Evaluating Palliative Opportunities Across the Age Spectrum in Children and Adolescent Patients with Cancer

Title

Evaluating Palliative Opportunities Across the Age Spectrum in Children and Adolescent Patients with Cancer

Creator

Labudde EJ; DeGroote NP; Ebelhar J; Massie AM; Allen KE; Castellino SM; Wasilewski-Masker K; Brock KE

Publisher

Journal of Adolescent and Young Adult Oncology

Date

2021

Subject

pediatric palliative care; age; end of life; palliative opportunity

Description

Purpose: Adolescent patients with cancer experience unique stressors due to their developmental stage, with increased physical, emotional, and social distress. Palliative care (PC) serves an important role in pediatric cancer care. We examined "palliative opportunities," or events during a patient's cancer course where subspecialty PC would be warranted and compared opportunities between adolescents and younger patients. Methods: Patients from a single center, 0-18 years of age at cancer diagnosis, who died from January 1, 2012, to November 30, 2017, were included. In this secondary analysis, patients were divided into cohorts based on age at diagnosis: 0-12 and 13-18 years. Demographic, disease, and treatment data were collected. Descriptive statistics and modeling were performed. Number, type, and timing of palliative opportunities and PC consultation timing and reason were evaluated across cohorts. Results: Of the 296 patients included for analysis, 27.7% were 13-18 years (82/296) at diagnosis. Frequency of palliative opportunities did not differ by age (median 7.0 [interquartile range 4.0 and 10.0] in both cohorts). PC consultation occurred in 36.5% (108/296), with neither rate nor timing differing by age group. PC consultations in adolescents were more often for symptom management (p = 0.0001). Adolescent patients were less likely to have a do-not-resuscitate order placed before death (61.0%, 50/82) compared to younger patients (73.8%, 158/214, p = 0.03). Conclusion: Adolescent patients with cancer did not experience more palliative opportunities than younger patients in this cohort, although they often have challenging psychological, family, and social stressors that were not identified. Incorporating additional palliative opportunities could enhance identification of stress and symptoms in adolescents with cancer such that PC could be timed to meet their needs.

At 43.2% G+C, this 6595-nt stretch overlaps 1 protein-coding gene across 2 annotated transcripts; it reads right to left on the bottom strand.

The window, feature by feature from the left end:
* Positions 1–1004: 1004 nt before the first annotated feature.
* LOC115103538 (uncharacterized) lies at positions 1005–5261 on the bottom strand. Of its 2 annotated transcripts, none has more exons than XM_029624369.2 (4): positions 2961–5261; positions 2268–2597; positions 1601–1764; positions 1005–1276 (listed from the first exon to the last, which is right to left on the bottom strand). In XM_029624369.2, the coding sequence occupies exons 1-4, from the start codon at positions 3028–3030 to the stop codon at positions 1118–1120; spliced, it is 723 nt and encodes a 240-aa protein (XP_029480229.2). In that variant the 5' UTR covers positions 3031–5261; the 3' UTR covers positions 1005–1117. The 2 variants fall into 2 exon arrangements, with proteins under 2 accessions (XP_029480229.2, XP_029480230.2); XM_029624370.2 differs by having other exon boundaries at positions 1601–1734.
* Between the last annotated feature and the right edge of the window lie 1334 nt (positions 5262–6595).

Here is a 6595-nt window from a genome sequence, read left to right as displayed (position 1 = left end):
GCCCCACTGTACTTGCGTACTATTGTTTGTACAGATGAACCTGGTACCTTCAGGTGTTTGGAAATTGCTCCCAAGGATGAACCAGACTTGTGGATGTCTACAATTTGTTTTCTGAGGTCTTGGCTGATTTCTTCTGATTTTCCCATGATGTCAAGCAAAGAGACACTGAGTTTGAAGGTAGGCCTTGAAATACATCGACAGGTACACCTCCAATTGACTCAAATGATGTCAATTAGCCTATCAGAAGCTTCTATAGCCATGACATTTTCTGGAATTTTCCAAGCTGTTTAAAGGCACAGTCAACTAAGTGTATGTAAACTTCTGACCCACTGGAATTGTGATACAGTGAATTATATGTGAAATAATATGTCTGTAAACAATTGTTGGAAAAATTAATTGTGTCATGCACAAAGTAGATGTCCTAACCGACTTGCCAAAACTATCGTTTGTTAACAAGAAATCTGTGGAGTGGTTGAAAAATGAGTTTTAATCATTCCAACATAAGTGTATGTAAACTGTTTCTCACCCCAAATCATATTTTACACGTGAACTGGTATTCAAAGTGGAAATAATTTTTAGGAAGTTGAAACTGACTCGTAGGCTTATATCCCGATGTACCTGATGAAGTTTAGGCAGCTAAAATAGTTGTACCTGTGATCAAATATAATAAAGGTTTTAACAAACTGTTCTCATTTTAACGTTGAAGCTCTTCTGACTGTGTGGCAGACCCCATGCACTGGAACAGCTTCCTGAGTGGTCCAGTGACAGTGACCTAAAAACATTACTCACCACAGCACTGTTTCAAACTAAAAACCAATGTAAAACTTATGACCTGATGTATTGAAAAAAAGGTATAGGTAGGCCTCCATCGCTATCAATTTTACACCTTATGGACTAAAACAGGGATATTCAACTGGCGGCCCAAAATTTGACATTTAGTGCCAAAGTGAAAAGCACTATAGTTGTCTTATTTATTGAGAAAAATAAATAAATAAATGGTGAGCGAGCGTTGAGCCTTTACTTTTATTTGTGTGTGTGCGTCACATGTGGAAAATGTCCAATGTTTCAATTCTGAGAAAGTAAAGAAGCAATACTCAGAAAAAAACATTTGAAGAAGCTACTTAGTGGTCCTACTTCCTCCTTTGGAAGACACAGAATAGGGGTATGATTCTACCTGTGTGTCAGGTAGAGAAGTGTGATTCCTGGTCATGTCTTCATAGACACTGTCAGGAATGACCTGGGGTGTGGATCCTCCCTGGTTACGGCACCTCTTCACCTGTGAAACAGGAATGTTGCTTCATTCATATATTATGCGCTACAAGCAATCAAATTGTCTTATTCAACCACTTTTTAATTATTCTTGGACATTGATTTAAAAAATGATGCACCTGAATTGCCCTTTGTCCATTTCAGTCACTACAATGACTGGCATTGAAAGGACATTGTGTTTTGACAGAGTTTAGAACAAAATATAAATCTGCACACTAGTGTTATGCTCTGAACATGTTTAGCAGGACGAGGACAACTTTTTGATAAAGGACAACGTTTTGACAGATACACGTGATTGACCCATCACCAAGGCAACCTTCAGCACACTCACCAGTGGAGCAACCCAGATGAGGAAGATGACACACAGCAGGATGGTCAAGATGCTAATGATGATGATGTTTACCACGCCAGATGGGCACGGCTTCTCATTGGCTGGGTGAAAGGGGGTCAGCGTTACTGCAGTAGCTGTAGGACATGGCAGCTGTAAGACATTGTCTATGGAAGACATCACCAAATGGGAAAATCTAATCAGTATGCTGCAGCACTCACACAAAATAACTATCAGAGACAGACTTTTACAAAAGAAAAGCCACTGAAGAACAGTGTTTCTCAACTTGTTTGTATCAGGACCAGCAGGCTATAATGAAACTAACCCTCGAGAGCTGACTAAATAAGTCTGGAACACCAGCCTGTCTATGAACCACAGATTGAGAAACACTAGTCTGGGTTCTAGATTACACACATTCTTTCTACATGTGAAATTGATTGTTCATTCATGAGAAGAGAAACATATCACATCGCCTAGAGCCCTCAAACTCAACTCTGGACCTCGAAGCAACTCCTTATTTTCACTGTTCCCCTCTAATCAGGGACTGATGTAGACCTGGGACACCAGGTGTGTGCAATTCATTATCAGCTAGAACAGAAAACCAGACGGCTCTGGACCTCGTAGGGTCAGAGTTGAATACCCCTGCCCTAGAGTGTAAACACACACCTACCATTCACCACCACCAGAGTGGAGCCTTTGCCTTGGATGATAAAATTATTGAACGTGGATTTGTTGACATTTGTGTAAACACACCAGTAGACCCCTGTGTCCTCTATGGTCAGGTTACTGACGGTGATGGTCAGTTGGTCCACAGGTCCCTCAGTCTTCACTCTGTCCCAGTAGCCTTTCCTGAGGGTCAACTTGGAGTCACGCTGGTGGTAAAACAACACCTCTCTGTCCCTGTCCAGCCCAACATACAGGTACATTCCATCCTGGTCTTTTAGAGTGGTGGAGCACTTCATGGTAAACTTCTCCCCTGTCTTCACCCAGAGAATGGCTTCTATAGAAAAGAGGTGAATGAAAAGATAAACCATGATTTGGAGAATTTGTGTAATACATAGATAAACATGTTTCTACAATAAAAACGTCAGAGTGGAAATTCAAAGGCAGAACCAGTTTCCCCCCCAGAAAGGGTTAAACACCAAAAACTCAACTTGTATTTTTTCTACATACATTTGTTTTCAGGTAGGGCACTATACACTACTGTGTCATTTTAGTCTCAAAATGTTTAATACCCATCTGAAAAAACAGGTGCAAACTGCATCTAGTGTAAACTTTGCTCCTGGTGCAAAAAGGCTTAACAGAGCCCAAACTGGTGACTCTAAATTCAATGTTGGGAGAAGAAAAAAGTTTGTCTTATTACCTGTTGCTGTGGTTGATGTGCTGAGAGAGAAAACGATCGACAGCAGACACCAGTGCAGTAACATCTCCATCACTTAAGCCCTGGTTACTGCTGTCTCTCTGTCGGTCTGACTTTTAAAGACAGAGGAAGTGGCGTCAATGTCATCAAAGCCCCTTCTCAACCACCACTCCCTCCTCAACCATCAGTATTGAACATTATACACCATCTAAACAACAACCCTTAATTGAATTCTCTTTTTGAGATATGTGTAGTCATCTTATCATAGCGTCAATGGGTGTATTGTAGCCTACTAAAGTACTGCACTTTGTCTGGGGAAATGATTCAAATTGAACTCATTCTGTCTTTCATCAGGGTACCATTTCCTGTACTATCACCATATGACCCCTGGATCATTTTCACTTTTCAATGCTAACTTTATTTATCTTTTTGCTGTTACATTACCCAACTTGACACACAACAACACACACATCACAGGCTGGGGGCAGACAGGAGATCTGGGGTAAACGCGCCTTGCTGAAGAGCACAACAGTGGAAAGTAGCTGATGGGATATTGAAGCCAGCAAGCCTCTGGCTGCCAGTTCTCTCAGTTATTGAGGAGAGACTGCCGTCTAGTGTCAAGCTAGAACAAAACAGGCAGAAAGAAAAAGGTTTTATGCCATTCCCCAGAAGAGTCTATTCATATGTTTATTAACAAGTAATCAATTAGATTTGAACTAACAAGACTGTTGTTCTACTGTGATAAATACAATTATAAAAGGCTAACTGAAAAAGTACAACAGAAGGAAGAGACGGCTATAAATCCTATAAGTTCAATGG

Rights

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Citation List Month

2021 Special Edition - Oncology

Citation

Labudde EJ; DeGroote NP; Ebelhar J; Massie AM; Allen KE; Castellino SM; Wasilewski-Masker K; Brock KE, “Evaluating Palliative Opportunities Across the Age Spectrum in Children and Adolescent Patients with Cancer,” Pediatric Palliative Care Library, accessed May 19, 2024, https://pedpalascnetlibrary.omeka.net/items/show/18975.